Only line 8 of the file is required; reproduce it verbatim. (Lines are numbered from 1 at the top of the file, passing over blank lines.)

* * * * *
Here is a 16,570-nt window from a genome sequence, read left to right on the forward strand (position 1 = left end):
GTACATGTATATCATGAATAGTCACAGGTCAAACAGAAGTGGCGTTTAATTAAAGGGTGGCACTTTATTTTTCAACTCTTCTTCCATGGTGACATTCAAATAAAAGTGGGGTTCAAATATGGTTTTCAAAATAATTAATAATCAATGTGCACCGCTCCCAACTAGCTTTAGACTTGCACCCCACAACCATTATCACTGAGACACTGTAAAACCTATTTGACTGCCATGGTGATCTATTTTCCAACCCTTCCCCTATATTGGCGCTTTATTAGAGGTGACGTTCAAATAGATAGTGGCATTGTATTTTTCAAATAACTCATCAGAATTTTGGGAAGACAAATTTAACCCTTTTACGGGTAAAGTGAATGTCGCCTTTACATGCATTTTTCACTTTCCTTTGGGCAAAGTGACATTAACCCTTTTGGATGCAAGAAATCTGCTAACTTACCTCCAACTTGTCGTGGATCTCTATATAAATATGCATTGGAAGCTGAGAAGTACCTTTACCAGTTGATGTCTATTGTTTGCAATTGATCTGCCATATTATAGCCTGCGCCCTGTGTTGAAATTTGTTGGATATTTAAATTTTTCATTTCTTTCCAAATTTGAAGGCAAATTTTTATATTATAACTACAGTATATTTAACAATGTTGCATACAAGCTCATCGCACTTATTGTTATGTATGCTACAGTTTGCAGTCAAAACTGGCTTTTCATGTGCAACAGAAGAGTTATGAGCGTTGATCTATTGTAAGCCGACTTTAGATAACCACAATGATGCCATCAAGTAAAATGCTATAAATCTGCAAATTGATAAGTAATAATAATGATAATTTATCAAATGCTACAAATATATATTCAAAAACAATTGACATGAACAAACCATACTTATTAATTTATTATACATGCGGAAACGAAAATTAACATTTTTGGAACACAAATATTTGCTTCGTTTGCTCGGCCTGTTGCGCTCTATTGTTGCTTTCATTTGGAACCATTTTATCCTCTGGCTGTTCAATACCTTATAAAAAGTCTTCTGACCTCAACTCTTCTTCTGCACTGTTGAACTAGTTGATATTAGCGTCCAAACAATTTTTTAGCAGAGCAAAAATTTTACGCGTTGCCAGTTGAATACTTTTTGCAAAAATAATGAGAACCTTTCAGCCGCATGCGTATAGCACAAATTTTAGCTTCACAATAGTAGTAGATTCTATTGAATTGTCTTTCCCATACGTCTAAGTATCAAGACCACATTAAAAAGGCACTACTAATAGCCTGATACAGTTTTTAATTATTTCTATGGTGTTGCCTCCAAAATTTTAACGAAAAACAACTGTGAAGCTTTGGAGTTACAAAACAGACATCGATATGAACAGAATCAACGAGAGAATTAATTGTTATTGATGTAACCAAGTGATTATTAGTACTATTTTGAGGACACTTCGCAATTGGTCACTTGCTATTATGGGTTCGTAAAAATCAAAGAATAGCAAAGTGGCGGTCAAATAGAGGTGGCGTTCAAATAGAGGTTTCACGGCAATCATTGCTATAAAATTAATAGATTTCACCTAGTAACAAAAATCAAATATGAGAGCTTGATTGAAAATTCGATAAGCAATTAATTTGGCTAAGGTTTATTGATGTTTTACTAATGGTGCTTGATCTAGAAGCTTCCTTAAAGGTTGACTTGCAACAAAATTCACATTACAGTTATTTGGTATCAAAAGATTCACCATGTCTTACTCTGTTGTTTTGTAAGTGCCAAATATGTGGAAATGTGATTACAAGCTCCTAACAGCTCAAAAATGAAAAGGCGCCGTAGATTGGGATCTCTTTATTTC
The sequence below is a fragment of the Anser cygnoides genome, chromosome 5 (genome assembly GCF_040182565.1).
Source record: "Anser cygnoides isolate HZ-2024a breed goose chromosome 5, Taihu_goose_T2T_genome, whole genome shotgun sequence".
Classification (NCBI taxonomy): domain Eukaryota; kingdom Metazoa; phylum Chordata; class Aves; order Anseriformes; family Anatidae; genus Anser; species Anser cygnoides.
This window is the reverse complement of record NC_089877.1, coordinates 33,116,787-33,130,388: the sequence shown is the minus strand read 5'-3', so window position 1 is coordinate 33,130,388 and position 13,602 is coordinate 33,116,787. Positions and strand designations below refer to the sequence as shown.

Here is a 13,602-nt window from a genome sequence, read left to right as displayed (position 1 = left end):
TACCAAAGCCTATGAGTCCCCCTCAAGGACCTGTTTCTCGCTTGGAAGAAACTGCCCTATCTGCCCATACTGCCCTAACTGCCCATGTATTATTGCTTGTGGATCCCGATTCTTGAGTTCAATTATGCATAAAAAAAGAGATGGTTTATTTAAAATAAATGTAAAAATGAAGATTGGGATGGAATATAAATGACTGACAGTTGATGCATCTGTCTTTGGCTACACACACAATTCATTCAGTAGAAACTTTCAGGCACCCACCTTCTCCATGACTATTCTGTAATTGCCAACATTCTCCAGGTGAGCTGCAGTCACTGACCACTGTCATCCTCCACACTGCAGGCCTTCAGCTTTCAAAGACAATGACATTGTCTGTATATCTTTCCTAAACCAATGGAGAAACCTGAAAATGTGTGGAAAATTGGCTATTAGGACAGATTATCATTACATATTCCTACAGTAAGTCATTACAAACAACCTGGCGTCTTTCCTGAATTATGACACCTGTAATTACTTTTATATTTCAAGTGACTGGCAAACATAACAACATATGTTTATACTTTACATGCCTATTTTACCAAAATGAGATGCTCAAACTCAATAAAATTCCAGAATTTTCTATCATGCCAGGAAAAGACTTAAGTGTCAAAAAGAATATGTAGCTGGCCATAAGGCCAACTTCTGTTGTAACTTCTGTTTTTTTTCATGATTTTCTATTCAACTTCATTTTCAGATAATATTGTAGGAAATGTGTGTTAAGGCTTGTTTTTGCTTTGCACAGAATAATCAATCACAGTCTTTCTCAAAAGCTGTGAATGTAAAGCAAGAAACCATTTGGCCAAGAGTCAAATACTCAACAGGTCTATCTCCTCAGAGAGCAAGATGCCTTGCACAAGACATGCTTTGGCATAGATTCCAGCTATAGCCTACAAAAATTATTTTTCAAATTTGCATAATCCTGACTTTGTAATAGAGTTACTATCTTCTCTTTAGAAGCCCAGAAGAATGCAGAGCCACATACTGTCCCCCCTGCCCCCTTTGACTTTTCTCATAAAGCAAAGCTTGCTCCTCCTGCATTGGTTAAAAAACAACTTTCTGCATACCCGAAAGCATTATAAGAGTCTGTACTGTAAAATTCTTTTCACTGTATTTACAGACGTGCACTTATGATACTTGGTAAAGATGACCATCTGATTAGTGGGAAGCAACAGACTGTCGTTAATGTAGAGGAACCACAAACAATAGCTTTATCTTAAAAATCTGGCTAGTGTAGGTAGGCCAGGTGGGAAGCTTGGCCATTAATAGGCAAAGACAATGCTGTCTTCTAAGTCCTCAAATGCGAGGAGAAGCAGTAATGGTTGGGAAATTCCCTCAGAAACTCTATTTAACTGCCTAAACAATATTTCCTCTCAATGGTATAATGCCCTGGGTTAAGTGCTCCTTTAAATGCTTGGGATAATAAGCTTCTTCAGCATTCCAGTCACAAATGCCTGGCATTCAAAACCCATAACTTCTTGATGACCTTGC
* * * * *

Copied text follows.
TACCAAAGCCTATGAGTCCCCCTCAAGGACCTGTTTCTCGCTTGGAAGAAACTGCCCTATCTGCCCATACTGCCCTAACTGCCCATGTATTATTGCTTGTGGATCCCGATTCTTGAGTTCAATTATGCATAAAAAAAGAGATGGTTTATTTAAAATAAATGTAAAAATGAAGATTGGGATGGAATATAAATGACTGACAGTTGATGCATCTGTCTTTGGCTACACACACAATTCATTCAGTAGAAACTTTCAGGCACCCACCTTCTCCATGACTATTCTGTAATTGCCAACATTCTCCAGGTGAGCTGCAGTCACTGACCACTGTCATCCTCCACACTGCAGGCCTTCAGCTTTCAAAGACAATGACATTGTCTGTATATCTTTCCTAAACCAATGGAGAAACCTGAAAATGTGTGGAAAATTGGCTATTAGGACAGATTATCATTACATATTCCTACAGTAAGTCATTACAAACAACCTGGCGTCTTTCCTGAATTATGACACCTGTAATTACTTTTATATTTCAAGTGACTGGCAAACATAACAACATATGTTTATACTTTACATGCCTATTTTACCAAAATGAGATGCTCAAACTCAATAAAATTCCAGAATTTTCTATCATGCCAGGAAAAGACTTAAGTGTCAAAAAGAATATGTAGCTGGCCATAAGGCCAACTTCTGTTGTAACTTCTGTTTTTTTTCATGATTTTCTATTCAACTTCATTTTCAGATAATATTGTAGGAAATGTGTGTTAAGGCTTGTTTTTGCTTTGCACAGAATAATCAATCACAGTCTTTCTCAAAAGCTGTGAATGTAAAGCAAGAAACCATTTGGCCAAGAGTCAAATACTCAACAGGTCTATCTCCTCAGAGAGCAAGATGCCTTGCACAAGACATGCTTTGGCATAGATTCCAGCTATAGCCTACAAAAATTATTTTTCAAATTTGCATAATCCTGACTTTGTAATAGAGTTACTATCTTCTCTTTAGAAGCCCAGAAGAATGCAGAGCCACATACTGTCCCCCCTGCCCCCTTTGACTTTTCTCATAAAGCAAAGCTTGCTCCTCCTGCATTGGTTAAAAAACAACTTTCTGCATACCCGAAAGCATTATAAGAGTCTGTACTGTAAAATTCTTTTCACTGTATTTACAGACGTGCACTTATGATACTTGGTAAAGATGACCATCTGATTAGTGGGAAGCAACAGACTGTCGTTAATGTAGAGGAACCACAAACAATAGCTTTATCTTAAAAATCTGGCTAGTGTAGGTAGGCCAGGTGGGAAGCTTGGCCATTAATAGGCAAAGACAATGCTGTCTTCTAAGTCCTCAAATGCGAGGAGAAGCAGTAATGGTTGGGAAATTCCCTCAGAAACTCTATTTAACTGCCTAAACAATATTTCCTCTCAATGGTATAATGCCCTGGGTTAAGTGCTCCTTTAAATGCTTGGGATAATAAGCTTCTTCAGCATTCCAGTCACAAATGCCTGGCATTCAAAACCCATAACTTCTTGATGACCTTGC